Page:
Customers AT & T and T-Mobile will access internet by Google balloons

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San Juan. Customers in Puerto Rico with cell phones with penetration in the LTE networks of the companies AT & T and T-Mobile, will be able to access the Internet through the balloons of the Google Loon Project that they installed last week to improve the telecommunications service on the island after the passage of Hurricane Maria.
Google’s Loon Project began to provide internet connectivity in the most affected regions of Puerto Ricotras the cyclone on September 20, with the use of helium balloons installed in the stratosphere and launched from Nevada (USA).
“Since we started Project Loon service last week, we have provided basic internet service to thousands of people in Puerto Rico,” Project Manager Loon Alastair Westgarth said in a news release today.
That limited connectivity means that some AT & T customers in Puerto Rico with telephones enabled by LTE technology will be able to access limited Internet connectivity (just enough to send text messages and access critical information online) from the Loon Project balloons. the notice.

“We greatly appreciate the collaboration and support of AT & T and T-Mobile, and we hope our efforts will be a great help during these difficult times,” Westgarth said. According to the press release, the Loon Project is part of “X”, which is an innovation laboratory within Alphabet.

“X” is no longer called “Google X” – It’s just “X” to dry, or “X, the Moonshot Factory” or “Alphabet X”. The Loon Project includes a network of balloons that travel over the boundary with outer space with the aim of extending the Internet connection to everyone, regardless of how far away the territory where the user is located.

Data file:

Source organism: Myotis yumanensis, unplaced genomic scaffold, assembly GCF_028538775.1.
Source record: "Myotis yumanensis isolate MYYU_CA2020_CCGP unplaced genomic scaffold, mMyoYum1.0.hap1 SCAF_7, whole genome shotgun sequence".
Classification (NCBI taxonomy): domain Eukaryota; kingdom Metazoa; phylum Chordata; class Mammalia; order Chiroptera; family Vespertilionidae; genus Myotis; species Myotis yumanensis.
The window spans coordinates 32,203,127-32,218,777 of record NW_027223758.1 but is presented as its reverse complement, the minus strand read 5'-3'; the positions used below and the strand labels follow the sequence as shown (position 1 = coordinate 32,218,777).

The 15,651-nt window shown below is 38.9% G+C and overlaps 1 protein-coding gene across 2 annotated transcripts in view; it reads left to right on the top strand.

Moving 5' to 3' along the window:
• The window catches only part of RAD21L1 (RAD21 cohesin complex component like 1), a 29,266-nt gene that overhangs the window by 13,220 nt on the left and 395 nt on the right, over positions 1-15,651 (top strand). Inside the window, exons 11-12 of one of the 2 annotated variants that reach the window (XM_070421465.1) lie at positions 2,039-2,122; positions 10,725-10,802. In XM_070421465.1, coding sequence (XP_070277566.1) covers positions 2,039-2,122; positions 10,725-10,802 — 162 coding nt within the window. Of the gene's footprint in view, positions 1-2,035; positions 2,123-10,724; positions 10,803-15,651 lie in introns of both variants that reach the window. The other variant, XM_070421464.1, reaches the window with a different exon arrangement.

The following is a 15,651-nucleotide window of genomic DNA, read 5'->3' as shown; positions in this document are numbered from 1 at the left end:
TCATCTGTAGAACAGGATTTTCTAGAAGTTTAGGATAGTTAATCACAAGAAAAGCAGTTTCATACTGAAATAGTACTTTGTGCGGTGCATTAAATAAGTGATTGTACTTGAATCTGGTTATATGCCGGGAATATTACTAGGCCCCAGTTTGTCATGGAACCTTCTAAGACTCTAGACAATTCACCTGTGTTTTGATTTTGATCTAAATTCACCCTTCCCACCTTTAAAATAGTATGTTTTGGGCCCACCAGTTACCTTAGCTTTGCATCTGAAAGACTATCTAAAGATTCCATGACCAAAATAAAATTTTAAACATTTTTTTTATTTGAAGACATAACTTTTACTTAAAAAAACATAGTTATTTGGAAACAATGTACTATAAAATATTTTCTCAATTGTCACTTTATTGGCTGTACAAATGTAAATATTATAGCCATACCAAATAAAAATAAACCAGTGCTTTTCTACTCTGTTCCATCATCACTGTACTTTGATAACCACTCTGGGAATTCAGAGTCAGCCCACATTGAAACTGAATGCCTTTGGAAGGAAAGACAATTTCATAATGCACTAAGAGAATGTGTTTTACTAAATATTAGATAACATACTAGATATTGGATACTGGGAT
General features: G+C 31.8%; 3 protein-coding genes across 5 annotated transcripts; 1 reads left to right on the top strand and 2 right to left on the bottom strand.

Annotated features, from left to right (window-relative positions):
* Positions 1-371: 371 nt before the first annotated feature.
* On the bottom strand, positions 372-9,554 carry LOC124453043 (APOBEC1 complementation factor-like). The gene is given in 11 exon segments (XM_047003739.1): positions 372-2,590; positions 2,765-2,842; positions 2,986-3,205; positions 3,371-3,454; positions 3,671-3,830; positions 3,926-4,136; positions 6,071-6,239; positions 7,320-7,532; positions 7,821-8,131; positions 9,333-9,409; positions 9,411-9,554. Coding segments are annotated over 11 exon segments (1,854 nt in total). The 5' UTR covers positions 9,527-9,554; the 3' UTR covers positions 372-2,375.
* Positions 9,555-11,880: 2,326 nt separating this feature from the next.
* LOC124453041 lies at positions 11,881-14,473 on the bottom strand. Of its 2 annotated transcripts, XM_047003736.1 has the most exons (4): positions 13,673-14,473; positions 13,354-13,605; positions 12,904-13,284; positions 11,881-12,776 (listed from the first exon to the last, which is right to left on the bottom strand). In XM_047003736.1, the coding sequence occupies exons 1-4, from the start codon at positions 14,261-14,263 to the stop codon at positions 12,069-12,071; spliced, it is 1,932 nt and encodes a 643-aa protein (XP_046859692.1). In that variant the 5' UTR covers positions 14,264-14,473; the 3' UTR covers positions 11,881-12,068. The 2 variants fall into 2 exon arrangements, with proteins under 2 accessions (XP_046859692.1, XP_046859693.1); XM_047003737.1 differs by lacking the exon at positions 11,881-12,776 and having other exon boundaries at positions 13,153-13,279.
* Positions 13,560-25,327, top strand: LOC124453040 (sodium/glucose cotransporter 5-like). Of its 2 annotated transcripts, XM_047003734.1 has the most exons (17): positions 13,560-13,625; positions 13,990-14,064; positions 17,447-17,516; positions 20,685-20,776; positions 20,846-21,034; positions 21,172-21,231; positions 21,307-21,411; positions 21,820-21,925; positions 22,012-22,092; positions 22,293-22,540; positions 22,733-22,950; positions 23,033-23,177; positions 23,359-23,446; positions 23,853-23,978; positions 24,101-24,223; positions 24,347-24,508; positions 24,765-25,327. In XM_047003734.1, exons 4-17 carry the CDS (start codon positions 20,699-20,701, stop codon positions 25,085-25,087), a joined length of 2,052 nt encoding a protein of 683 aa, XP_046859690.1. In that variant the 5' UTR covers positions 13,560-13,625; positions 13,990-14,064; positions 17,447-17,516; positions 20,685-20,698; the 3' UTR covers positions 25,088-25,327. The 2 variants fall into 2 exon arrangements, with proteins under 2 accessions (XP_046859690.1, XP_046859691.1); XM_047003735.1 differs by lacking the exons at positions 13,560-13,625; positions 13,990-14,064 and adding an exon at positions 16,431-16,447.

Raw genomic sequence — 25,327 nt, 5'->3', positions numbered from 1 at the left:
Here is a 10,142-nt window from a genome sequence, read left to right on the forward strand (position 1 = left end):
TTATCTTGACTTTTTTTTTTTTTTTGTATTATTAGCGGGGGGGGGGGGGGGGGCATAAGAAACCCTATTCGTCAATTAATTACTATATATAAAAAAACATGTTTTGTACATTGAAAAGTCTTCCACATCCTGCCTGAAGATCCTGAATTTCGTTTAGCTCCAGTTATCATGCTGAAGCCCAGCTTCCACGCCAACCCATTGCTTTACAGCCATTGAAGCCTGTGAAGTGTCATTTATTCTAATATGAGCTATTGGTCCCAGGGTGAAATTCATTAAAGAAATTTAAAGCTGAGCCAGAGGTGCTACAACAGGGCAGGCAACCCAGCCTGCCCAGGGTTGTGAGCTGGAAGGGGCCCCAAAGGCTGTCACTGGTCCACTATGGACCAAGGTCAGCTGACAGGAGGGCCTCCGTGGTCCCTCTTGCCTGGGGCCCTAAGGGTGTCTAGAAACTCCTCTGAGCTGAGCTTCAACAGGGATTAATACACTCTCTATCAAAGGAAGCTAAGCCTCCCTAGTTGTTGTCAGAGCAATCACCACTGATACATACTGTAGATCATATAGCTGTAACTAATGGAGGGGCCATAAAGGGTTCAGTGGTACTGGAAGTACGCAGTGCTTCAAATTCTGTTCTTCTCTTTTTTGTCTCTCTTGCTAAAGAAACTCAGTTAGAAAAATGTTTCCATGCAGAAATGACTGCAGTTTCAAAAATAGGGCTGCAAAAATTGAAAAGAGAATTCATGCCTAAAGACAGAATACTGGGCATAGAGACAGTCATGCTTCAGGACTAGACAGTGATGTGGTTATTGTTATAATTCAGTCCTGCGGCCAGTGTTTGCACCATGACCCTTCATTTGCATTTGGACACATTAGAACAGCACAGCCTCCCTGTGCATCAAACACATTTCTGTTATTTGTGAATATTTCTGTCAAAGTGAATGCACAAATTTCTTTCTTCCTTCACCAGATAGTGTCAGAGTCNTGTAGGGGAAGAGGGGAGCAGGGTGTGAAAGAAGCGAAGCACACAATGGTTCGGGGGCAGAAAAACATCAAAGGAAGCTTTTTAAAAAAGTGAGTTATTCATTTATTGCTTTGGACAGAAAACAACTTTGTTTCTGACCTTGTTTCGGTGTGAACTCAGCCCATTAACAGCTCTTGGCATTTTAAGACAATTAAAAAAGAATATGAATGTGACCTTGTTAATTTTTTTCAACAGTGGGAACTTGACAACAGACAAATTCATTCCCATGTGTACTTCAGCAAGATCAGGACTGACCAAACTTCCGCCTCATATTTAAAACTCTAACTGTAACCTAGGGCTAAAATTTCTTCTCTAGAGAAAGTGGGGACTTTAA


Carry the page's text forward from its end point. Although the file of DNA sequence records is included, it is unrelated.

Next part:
Puerto Rico’s communications infrastructure was badly damaged by the hurricane and the island’s governor, Ricardo Rosselló, recently announced that he had approved the launch of the project on the island.

The Loon Project partners with telecommunications companies to extend the connection to remote areas so that people around the world can access the internet directly from phones and other devices compatible with LTE technology.

The wireless internet signal is transmitted to the nearest globe from the telecommunications company on the ground, and then retransmitted to the balloon network before returning the people.
Project Loon balloons, made of polyethylene filaments, are the size of a tennis court and are designed to stay more than a hundred days in the stratosphere before returning to Earth.

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